Friday, February 27, 2015

Sanskrit language lives on (audio)

The West loves the Indo-European Sanskrit language. The cast of the Sanskrit play "The Cleverness of the Thief." Patricia Sauthoff is in center wearing white (Patricia Sauthoff).
IVC/India's Sanskrit affected Tibetan as well as many Vajrayana Buddhist practices.

Learning Sanskrit materials (Sauthof
Sanskrit has been lingering at the edges of Western culture for a while now. It’s an obscure language that not many people know, but a lot of people know about.

I started studying Sanskrit as a written language a few years ago. Back then, when I told people about it, they assumed I was a big "White Album"-era Beatles fan or into Transcendental Meditation. Now they just assume I spend a lot of time doing yoga.

Sanskrit's sacred sound goes well with yoga
I'm actually a Ph.D. candidate at The School of Oriental and African Studies in London. I study Sanskrit so I can do research and read ancient texts, not order lunch or hail a cab. But last year my studies took a turn for the practical when I decided to take a conversational Sanskrit course over the summer.
Sanskrit tattoos (
Sanskrit is an ancient language, but it’s actually pretty easy to hear it out in the world -- if you know where to look. India's 2001 census counted 14,000 Indians [most probably Hindu nationalists who do not realize the language did not originate in India but in neighboring lands of the ancient Indus Valley Civilization] who claimed it as their mother tongue.

There are Sanskrit language newscasts; I’ve seen Shakespeare and other plays performed in Sanskrit here in London; and there is a community of language learners and teachers from around the world who gather on Twitter to share their knowledge, ask for help, and meet others interested in communicating in Sanskrit.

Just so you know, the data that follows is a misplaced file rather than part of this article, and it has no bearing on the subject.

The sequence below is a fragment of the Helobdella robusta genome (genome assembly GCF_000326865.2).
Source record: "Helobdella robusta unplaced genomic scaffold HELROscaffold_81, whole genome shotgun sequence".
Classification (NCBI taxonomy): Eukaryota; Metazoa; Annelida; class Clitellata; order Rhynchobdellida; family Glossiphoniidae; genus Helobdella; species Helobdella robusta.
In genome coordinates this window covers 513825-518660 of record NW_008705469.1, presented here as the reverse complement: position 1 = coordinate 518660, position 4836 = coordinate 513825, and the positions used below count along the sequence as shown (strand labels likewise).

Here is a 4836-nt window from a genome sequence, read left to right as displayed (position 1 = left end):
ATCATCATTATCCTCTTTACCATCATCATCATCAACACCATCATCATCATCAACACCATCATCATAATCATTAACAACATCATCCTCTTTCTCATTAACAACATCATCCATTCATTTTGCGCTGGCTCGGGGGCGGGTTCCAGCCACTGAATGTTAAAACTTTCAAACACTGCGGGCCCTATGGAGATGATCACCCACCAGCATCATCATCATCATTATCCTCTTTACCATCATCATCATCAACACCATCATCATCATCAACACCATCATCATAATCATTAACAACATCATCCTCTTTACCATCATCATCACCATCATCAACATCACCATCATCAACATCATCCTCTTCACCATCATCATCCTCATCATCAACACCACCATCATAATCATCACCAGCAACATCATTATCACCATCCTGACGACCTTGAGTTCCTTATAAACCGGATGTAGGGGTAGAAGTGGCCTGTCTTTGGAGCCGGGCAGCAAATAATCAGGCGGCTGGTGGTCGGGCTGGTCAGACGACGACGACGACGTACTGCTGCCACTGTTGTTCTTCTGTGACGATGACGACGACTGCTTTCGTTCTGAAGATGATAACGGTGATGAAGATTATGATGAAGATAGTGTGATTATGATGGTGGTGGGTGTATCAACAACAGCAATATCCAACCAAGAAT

Sanskrit serious in England, stand up in India?
(NDTV) Sanskrit is thriving among former British imperial colonialists: At St. James Junior School in London, the number of students wanting to learn it has grown by leaps and bounds.
(Jay Hind!) Gujarat Sanskrit Academy has started translating Hindi film dialogues into Sanskrit. Sumeet presents some favorites. It's hilarious with a double H (or lame with a double L). He's mostly speaking Hindi with English mixed in.
Some are in India, some are part of the Indian diaspora, and some -- like me -- are Westerners interested in learning something more about the language and culture of South Asia.
And it does look like interest in Sanskrit is growing. The study of Sanskrit is certainly surging in popularity, both in India and in the West. Students at Princeton Univerisity recently launched a petition to get Sanskrit back into the curriculum. And at my own school, the second-year Sanskrit course grew to 20 this year, up from just two the year before.
Sanskrit came from space like this crop circle.
It turns out spending a month speaking Sanskrit day-in and day-out is pretty surreal. Instead of reading philsophy books, I learned how to say things like telephone -- दूरभाष  dūrabhāṣā -- and bicycle -- द्विचक्रिका dvicakrikā. It reminds me that Sanskrit isn’t just a [dead] language of dusty books. And as anyone who has ever namaste-d knows, it’s a language that’s really fun to say out loud -- or even to sing.

India has 100 million+ Muslims, marry one.
There were 20 of us in the class, learning, speaking and singing six days a week for four weeks.

Several of my classmates were Indians living in Europe. Some were graduate students like myself, and others were professionals taking a break from work. There was even a Buddhist monk who out-chanted us all. More

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